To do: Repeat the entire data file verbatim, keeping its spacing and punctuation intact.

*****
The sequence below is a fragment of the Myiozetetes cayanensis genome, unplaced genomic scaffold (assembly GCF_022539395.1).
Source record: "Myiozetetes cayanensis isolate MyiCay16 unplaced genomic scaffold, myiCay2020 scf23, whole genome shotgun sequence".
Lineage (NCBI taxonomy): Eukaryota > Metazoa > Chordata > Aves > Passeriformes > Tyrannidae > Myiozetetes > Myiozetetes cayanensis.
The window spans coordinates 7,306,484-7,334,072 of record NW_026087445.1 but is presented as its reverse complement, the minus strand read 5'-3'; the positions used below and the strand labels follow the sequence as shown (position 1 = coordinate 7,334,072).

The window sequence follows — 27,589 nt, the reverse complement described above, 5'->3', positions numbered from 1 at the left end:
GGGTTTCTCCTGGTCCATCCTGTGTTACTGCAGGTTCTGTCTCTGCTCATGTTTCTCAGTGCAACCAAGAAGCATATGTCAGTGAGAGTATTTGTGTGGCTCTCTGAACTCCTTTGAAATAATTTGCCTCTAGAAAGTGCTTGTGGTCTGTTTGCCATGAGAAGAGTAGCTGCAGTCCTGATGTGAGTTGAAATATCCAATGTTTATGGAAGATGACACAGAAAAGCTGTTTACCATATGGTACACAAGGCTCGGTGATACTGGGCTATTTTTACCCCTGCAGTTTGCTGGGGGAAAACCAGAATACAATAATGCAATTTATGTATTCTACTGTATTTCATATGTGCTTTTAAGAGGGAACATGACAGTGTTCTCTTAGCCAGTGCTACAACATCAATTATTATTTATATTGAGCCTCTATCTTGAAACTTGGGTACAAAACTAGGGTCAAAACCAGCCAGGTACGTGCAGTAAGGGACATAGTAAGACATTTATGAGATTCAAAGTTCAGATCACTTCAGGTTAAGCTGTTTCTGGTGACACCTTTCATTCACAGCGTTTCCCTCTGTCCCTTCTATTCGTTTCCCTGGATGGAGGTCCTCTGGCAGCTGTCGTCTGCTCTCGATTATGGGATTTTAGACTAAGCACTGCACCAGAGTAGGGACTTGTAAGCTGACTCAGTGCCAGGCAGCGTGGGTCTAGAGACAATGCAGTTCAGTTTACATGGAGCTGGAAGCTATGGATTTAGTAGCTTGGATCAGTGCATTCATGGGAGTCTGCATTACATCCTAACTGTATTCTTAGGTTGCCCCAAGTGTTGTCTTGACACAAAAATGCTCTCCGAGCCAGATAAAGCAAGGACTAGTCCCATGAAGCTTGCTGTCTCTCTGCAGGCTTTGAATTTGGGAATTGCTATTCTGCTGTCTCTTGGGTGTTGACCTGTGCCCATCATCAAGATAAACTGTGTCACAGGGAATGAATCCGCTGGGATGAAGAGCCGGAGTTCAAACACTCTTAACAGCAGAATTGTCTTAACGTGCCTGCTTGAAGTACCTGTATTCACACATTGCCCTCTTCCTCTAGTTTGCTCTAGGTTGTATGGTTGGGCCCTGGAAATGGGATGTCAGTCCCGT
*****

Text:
The sequence below is a fragment of the Myiozetetes cayanensis genome, unplaced genomic scaffold (assembly GCF_022539395.1).
Source record: "Myiozetetes cayanensis isolate MyiCay16 unplaced genomic scaffold, myiCay2020 scf23, whole genome shotgun sequence".
Lineage (NCBI taxonomy): Eukaryota > Metazoa > Chordata > Aves > Passeriformes > Tyrannidae > Myiozetetes > Myiozetetes cayanensis.
The window spans coordinates 7,306,484-7,334,072 of record NW_026087445.1 but is presented as its reverse complement, the minus strand read 5'-3'; the positions used below and the strand labels follow the sequence as shown (position 1 = coordinate 7,334,072).

The window sequence follows — 27,589 nt, the reverse complement described above, 5'->3', positions numbered from 1 at the left end:
GGGTTTCTCCTGGTCCATCCTGTGTTACTGCAGGTTCTGTCTCTGCTCATGTTTCTCAGTGCAACCAAGAAGCATATGTCAGTGAGAGTATTTGTGTGGCTCTCTGAACTCCTTTGAAATAATTTGCCTCTAGAAAGTGCTTGTGGTCTGTTTGCCATGAGAAGAGTAGCTGCAGTCCTGATGTGAGTTGAAATATCCAATGTTTATGGAAGATGACACAGAAAAGCTGTTTACCATATGGTACACAAGGCTCGGTGATACTGGGCTATTTTTACCCCTGCAGTTTGCTGGGGGAAAACCAGAATACAATAATGCAATTTATGTATTCTACTGTATTTCATATGTGCTTTTAAGAGGGAACATGACAGTGTTCTCTTAGCCAGTGCTACAACATCAATTATTATTTATATTGAGCCTCTATCTTGAAACTTGGGTACAAAACTAGGGTCAAAACCAGCCAGGTACGTGCAGTAAGGGACATAGTAAGACATTTATGAGATTCAAAGTTCAGATCACTTCAGGTTAAGCTGTTTCTGGTGACACCTTTCATTCACAGCGTTTCCCTCTGTCCCTTCTATTCGTTTCCCTGGATGGAGGTCCTCTGGCAGCTGTCGTCTGCTCTCGATTATGGGATTTTAGACTAAGCACTGCACCAGAGTAGGGACTTGTAAGCTGACTCAGTGCCAGGCAGCGTGGGTCTAGAGACAATGCAGTTCAGTTTACATGGAGCTGGAAGCTATGGATTTAGTAGCTTGGATCAGTGCATTCATGGGAGTCTGCATTACATCCTAACTGTATTCTTAGGTTGCCCCAAGTGTTGTCTTGACACAAAAATGCTCTCCGAGCCAGATAAAGCAAGGACTAGTCCCATGAAGCTTGCTGTCTCTCTGCAGGCTTTGAATTTGGGAATTGCTATTCTGCTGTCTCTTGGGTGTTGACCTGTGCCCATCATCAAGATAAACTGTGTCACAGGGAATGAATCCGCTGGGATGAAGAGCCGGAGTTCAAACACTCTTAACAGCAGAATTGTCTTAACGTGCCTGCTTGAAGTACCTGTATTCACACATTGCCCTCTTCCTCTAGTTTGCTCTAGGTTGTATGGTTGGGCCCTGGAAATGGGATGTCAGTCCCGT